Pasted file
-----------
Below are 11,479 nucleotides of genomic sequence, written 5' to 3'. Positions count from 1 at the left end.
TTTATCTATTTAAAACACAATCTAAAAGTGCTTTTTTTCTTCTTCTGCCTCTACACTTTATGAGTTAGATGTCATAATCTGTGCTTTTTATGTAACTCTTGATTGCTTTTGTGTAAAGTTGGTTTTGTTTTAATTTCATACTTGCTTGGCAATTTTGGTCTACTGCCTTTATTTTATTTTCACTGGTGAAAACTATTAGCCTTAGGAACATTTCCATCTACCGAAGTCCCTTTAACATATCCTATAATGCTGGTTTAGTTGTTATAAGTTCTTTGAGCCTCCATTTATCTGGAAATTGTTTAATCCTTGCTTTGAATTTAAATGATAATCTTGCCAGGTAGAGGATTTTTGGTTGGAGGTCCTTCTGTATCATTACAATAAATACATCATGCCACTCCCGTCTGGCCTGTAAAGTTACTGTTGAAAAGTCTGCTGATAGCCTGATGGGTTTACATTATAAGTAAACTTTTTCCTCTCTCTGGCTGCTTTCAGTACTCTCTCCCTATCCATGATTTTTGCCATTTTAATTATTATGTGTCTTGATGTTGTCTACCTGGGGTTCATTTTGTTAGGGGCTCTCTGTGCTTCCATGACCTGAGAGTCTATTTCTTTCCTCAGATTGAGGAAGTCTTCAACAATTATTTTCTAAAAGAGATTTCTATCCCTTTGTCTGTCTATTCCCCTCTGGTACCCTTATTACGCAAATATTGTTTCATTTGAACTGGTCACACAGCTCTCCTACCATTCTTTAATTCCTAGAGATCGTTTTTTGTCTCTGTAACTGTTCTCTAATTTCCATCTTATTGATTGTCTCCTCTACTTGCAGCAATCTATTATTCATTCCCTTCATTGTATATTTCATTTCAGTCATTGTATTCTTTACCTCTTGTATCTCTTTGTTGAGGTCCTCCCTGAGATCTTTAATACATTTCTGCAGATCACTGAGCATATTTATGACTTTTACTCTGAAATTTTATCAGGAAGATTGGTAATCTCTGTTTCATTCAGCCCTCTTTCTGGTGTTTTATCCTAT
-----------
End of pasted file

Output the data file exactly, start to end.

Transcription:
Below are 11,479 nucleotides of genomic sequence, written 5' to 3'. Positions count from 1 at the left end.
TTTATCTATTTAAAACACAATCTAAAAGTGCTTTTTTTCTTCTTCTGCCTCTACACTTTATGAGTTAGATGTCATAATCTGTGCTTTTTATGTAACTCTTGATTGCTTTTGTGTAAAGTTGGTTTTGTTTTAATTTCATACTTGCTTGGCAATTTTGGTCTACTGCCTTTATTTTATTTTCACTGGTGAAAACTATTAGCCTTAGGAACATTTCCATCTACCGAAGTCCCTTTAACATATCCTATAATGCTGGTTTAGTTGTTATAAGTTCTTTGAGCCTCCATTTATCTGGAAATTGTTTAATCCTTGCTTTGAATTTAAATGATAATCTTGCCAGGTAGAGGATTTTTGGTTGGAGGTCCTTCTGTATCATTACAATAAATACATCATGCCACTCCCGTCTGGCCTGTAAAGTTACTGTTGAAAAGTCTGCTGATAGCCTGATGGGTTTACATTATAAGTAAACTTTTTCCTCTCTCTGGCTGCTTTCAGTACTCTCTCCCTATCCATGATTTTTGCCATTTTAATTATTATGTGTCTTGATGTTGTCTACCTGGGGTTCATTTTGTTAGGGGCTCTCTGTGCTTCCATGACCTGAGAGTCTATTTCTTTCCTCAGATTGAGGAAGTCTTCAACAATTATTTTCTAAAAGAGATTTCTATCCCTTTGTCTGTCTATTCCCCTCTGGTACCCTTATTACGCAAATATTGTTTCATTTGAACTGGTCACACAGCTCTCCTACCATTCTTTAATTCCTAGAGATCGTTTTTTGTCTCTGTAACTGTTCTCTAATTTCCATCTTATTGATTGTCTCCTCTACTTGCAGCAATCTATTATTCATTCCCTTCATTGTATATTTCATTTCAGTCATTGTATTCTTTACCTCTTGTATCTCTTTGTTGAGGTCCTCCCTGAGATCTTTAATACATTTCTGCAGATCACTGAGCATATTTATGACTTTTACTCTGAAATTTTATCAGGAAGATTGGTAATCTCTGTTTCATTCAGCCCTCTTTCTGGTGTTTTATCCTAT